I'd rather get rid of "is" and have === and !== . The fewer "English"


 the language the better.

This is certainly a valid consideration, but I disagree. Firstly, because

 is already there. I don't think there's a compelling enough reason to

 code by removing it. Secondly, I like the english operators better than

 symbol counterparts mostly because I think === gets a bit excessive. I
 understand the use of == over =, but I think that three equals characters

 excessive. It is asking for bugs from typos, because it's misuse cannot be
 detected by the compiler.

 Do I think it's a big issue? No. But I think it is a big enough one to

 inclusion, seeing as how it is a small change.

 Mike Swieton
 __
 If the government wants us to respect the law, they should set a better
 example.

It is very easy to make a mistake with '===' and '=='. After lots of D typing, I found out that I should not use '==='; I should always use 'is', because it is much clearer that I check for identity. It is not a big issue. I think Walter will spend about 10 minutes to incorporate this into the language. But it will save developers lots of time, otherwise spent in tracking down silly typing mistakes.
May 09 2004
prev sibling next sibling parent "Walter" <newshound digitalmars.com> writes:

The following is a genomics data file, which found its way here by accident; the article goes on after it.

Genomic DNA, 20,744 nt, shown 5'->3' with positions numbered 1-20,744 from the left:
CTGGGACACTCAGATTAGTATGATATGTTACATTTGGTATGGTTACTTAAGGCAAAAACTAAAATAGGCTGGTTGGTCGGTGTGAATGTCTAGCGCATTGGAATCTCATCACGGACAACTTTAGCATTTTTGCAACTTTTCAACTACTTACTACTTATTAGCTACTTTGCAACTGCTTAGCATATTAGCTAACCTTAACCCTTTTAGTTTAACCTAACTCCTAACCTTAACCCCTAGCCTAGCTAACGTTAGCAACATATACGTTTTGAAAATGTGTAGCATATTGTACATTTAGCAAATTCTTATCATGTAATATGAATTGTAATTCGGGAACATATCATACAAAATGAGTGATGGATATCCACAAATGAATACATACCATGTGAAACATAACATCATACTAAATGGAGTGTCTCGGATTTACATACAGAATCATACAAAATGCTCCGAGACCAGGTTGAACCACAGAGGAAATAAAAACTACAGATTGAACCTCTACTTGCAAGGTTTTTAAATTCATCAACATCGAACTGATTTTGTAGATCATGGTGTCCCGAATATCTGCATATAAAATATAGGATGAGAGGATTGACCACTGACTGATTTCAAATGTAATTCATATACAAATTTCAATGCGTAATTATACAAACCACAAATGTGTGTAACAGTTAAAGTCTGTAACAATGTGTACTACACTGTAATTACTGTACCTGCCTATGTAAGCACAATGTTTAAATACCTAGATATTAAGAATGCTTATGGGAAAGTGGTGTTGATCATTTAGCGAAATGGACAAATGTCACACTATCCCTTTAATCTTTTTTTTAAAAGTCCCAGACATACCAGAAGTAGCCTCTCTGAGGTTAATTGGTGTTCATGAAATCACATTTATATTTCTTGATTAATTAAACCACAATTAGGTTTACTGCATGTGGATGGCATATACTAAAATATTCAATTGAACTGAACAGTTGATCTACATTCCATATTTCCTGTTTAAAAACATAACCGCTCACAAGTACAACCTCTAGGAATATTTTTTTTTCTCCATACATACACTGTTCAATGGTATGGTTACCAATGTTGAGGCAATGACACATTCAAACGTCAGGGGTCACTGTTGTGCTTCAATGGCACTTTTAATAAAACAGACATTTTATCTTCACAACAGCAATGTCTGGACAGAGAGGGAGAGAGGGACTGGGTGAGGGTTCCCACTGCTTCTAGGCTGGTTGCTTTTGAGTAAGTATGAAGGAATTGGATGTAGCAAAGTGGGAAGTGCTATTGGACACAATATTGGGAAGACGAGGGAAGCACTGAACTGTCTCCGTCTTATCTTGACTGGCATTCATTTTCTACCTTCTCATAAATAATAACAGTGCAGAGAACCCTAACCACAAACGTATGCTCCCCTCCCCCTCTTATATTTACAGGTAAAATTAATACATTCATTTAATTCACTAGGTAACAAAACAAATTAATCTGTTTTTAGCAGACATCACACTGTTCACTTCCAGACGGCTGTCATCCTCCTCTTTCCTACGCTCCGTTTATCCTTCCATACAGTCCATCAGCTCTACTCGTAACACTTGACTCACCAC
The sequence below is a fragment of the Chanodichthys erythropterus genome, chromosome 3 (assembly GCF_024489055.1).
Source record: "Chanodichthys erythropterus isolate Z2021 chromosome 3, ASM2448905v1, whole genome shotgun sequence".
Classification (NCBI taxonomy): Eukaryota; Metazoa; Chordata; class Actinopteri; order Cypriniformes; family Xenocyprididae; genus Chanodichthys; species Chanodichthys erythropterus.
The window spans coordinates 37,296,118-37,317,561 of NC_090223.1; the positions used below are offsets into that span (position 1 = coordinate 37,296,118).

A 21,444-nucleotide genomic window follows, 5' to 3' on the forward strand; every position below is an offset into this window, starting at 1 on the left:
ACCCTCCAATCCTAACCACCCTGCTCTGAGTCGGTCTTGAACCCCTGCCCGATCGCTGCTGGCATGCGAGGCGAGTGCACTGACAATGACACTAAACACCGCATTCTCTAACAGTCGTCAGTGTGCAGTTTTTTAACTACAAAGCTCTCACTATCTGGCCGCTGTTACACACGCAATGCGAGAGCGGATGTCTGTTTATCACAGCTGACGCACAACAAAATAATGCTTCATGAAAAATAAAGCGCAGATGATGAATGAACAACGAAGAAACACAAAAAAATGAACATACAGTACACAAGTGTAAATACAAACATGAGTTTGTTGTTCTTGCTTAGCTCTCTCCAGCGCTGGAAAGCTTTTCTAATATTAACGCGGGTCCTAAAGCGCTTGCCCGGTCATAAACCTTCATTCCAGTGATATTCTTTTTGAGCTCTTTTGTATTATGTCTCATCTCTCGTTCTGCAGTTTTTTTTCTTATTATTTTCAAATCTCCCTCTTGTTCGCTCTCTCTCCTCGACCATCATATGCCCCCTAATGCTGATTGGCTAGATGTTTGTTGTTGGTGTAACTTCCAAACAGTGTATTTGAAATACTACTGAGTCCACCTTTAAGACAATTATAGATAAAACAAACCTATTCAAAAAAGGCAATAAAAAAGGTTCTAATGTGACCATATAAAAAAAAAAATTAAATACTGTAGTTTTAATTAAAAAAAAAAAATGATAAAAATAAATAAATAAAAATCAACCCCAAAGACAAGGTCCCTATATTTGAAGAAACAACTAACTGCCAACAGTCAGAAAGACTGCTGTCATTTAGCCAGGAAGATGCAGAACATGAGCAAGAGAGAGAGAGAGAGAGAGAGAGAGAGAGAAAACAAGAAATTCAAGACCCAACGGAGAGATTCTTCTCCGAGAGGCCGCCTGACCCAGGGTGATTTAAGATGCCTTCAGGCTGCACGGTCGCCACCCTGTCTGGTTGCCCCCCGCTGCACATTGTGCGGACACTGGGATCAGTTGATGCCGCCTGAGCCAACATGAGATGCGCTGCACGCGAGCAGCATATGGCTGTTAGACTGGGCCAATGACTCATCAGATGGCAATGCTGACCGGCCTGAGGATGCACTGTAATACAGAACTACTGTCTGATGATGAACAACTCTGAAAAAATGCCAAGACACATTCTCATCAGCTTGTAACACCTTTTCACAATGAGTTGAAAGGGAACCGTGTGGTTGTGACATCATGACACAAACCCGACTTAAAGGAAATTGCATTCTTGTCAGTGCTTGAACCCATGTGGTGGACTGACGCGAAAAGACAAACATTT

"Achilleas Margaritis" <axilmar b-online.gr> wrote in message
news:c7lb26$1skj$1 digitaldaemon.com...
 I am currently writing some GUI application with D, and I found it is
 tiresome and errorprone to write !(foo is null) all the time. I think D
 would benefit from an 'isnot' operator. If it existed, I could write 'foo
 isnot null' and be more productive, since it is easy to forget the ! and
 makes the code more beautiful since less parentheses are needed.

 It is a small change, easily done in my opinion. What do you think, Walter

It is a small change and easilly done, but once made, we're stuck with it. I'd like to run with the current scheme for a while longer first.
May 09 2004
prev sibling next sibling parent reply "Unknown W. Brackets" <unknown at.simplemachines.dot.org> writes:
Achilleas Margaritis wrote:
 I am currently writing some GUI application with D, and I found it is
 tiresome and errorprone to write !(foo is null) all the time. I think D
 would benefit from an 'isnot' operator. If it existed, I could write 'foo
 isnot null' and be more productive, since it is easy to forget the ! and
 makes the code more beautiful since less parentheses are needed.
 
 It is a small change, easily done in my opinion. What do you think, Walter ?
 
 
 

I would prefer: a !is b And: a !== b But that's just my personal opinion. -[Unknown]
May 09 2004
next sibling parent J C Calvarese <jcc7 cox.net> writes:
Unknown W. Brackets wrote:
 Achilleas Margaritis wrote:
 
 I am currently writing some GUI application with D, and I found it is
 tiresome and errorprone to write !(foo is null) all the time. I think D
 would benefit from an 'isnot' operator. If it existed, I could write 'foo
 isnot null' and be more productive, since it is easy to forget the ! and
 makes the code more beautiful since less parentheses are needed.

 It is a small change, easily done in my opinion. What do you think,